Sugar cane The most damage to sugar cane is done by genera Amitermes, Pseudacanthotermes, Macrotermes, Odontotermes, Microtermes and Ancistrotermes. Yield losses can be very high. In Sudan losses of 18 per cent have been recorded and in Central Africa losses of 5-10 per cent are common. In Nigeria plant germination failure of up to 28 per cent has been reported. The most common damage to sugar cane is the destruction of the planting material (setts). The usual method of prevention is to dip the setts in various formulations of chlorinated hydrocarbons before planting, or to spray them in the furrows before filling in.

Yams and cassava Yams and cassava are grown from tubers and stem cuttings, respectively, and are consistently attacked as seed pieces by Amitermes, a predominantly root-feeding species. Ancistrotermes, Macrotermes, Odontotermes, Microtermes and Pseudacanthotermes are also involved in damaging the maturing crops by hollowing out stems at ground level. The current management strategy consists of treating setts with aldrin dust.

Cotton Termite species in the genera Allondotermes, Ancistrotermes, Hodotermes, Microtermes and Odontotermes have been reported to damage cotton especially in the drier parts of Africa. Management measures include broad-scale application of chlorinated hydrocarbons or seed dressings, and baiting with chopped grass treated with insecticides.

Source: UNEP/FAO/Global IPM Facility Expert Group on Termite Biology and Management 2003

Termite control measures vary considerably across Africa, and range from manual removal of queens and nests by hand, to soil applications (topical and injection) with termicides, to baiting. For termites that attack dry wood, fumigation with methyl bromide and topical and subsurface chemical injections are the standard practice. Chlordane is widely used. The costs associated with chemical use are extensive and include (Mörner and others 2002):

  • health costs (treatment, working days lost by those ill and by those taking care of the ill);
  • costs of exceeded residue levels (leaving a proportion of produce unfit for marketing);
  • costs related to pesticide resistance and resurgence;
  • pesticide-related research;
  • costs of pesticide quality control and residue monitoring;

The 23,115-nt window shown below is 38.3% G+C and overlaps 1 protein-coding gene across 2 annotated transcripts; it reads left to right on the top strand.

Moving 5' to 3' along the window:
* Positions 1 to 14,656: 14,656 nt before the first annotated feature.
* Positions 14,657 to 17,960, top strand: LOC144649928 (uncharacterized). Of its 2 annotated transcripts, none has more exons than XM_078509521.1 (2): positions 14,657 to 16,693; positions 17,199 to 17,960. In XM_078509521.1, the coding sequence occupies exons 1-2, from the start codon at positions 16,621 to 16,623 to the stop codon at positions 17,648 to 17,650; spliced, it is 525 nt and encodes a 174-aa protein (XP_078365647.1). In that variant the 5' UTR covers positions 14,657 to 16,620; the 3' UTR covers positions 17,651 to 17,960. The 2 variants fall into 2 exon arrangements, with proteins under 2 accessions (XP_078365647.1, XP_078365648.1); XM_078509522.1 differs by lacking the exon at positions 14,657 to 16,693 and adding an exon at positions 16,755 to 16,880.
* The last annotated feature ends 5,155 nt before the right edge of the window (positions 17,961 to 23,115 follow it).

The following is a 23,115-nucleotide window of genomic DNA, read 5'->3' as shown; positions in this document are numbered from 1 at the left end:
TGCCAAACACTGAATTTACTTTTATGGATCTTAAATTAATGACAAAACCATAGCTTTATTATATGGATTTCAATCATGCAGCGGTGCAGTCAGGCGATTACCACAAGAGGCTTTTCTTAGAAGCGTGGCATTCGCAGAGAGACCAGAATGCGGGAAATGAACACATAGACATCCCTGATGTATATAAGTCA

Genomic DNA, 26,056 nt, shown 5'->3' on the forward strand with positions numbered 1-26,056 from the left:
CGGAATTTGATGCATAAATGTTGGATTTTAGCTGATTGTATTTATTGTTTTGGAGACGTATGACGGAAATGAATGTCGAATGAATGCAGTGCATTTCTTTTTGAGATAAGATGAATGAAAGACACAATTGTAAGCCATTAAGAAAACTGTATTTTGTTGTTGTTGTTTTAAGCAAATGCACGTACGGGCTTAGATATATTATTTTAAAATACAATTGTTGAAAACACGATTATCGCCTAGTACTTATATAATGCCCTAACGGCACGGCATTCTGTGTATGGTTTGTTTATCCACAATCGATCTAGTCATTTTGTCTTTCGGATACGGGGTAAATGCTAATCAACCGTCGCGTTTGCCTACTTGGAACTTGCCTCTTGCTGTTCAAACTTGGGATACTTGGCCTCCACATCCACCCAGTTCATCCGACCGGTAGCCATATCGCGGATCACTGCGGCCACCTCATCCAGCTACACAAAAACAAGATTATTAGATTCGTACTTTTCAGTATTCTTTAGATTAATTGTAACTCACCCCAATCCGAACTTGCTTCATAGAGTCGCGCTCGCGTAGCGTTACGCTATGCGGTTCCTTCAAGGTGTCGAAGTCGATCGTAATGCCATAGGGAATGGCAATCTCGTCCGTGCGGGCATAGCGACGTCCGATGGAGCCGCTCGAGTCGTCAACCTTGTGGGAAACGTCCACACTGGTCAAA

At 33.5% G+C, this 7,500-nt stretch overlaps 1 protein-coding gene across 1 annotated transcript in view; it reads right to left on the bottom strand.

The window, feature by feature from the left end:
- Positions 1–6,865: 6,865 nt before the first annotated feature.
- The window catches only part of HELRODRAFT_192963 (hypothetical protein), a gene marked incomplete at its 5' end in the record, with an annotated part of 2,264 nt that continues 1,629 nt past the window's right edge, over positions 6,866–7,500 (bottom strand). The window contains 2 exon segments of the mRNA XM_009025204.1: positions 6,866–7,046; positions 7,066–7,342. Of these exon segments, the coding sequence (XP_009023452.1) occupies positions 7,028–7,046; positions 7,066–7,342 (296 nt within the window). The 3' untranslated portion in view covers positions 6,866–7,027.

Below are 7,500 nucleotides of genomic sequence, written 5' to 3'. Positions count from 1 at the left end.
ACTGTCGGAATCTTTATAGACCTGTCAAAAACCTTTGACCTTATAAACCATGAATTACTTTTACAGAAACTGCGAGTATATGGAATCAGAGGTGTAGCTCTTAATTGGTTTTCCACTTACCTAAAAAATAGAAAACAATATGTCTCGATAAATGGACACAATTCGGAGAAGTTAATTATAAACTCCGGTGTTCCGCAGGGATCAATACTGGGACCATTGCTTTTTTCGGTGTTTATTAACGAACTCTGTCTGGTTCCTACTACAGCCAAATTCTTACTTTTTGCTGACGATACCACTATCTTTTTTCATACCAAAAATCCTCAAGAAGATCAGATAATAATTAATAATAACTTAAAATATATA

• costs of pesticide regulation; and
  • costs of pesticide-related extension.

Alternatives to chemical use vary in efficiency depending on climatic factors and the species. It is imperative given the agreements under the Stockholm Convention on Persistent Organic Pollutants (Stockholm Convention) for countries to begin to develop management systems based on alternatives. Alternatives include improved building practices such as building design (site preparation, construction and regular building maintenance and inspections), physical barriers, using preservative treated timber, space fumigation, baiting systems, thermal and biological control, and safer chemicals (UNEP/FAO/Global IPM Facility Expert Group on Termite Biology and Management 2003). In general, however, changing from one chemical to another is not a long-term solution (UNEP/FAO/Global IPM Facility Expert Group on Termite Biology and Management 2003).

Complete prevention and eradication of termites is not a plausible management objective; instead the focus should be on better management, and on reducing the costs to people and the environment. Successful termite management is a process that includes the talents of construction, pest management, and building management professionals. Lastly, termite management systems are most successful and least expensive when implemented pre-construction. Conversely, they are often less successful and more expensive post-construction.